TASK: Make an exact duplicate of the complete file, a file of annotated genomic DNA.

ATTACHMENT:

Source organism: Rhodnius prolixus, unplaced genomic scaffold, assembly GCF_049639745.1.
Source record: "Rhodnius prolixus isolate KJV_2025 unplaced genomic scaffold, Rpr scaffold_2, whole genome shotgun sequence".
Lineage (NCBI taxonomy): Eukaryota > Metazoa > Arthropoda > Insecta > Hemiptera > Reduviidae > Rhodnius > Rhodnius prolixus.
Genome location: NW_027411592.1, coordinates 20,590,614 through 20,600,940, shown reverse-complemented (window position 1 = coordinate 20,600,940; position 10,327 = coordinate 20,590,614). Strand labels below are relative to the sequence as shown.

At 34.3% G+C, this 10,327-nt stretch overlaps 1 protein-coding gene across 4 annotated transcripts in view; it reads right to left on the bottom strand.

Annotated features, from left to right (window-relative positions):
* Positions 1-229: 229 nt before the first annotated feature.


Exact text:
Source organism: Rhodnius prolixus, unplaced genomic scaffold, assembly GCF_049639745.1.
Source record: "Rhodnius prolixus isolate KJV_2025 unplaced genomic scaffold, Rpr scaffold_2, whole genome shotgun sequence".
Lineage (NCBI taxonomy): Eukaryota > Metazoa > Arthropoda > Insecta > Hemiptera > Reduviidae > Rhodnius > Rhodnius prolixus.
Genome location: NW_027411592.1, coordinates 20,590,614 through 20,600,940, shown reverse-complemented (window position 1 = coordinate 20,600,940; position 10,327 = coordinate 20,590,614). Strand labels below are relative to the sequence as shown.

At 34.3% G+C, this 10,327-nt stretch overlaps 1 protein-coding gene across 4 annotated transcripts in view; it reads right to left on the bottom strand.

Annotated features, from left to right (window-relative positions):
* Positions 1-229: 229 nt before the first annotated feature.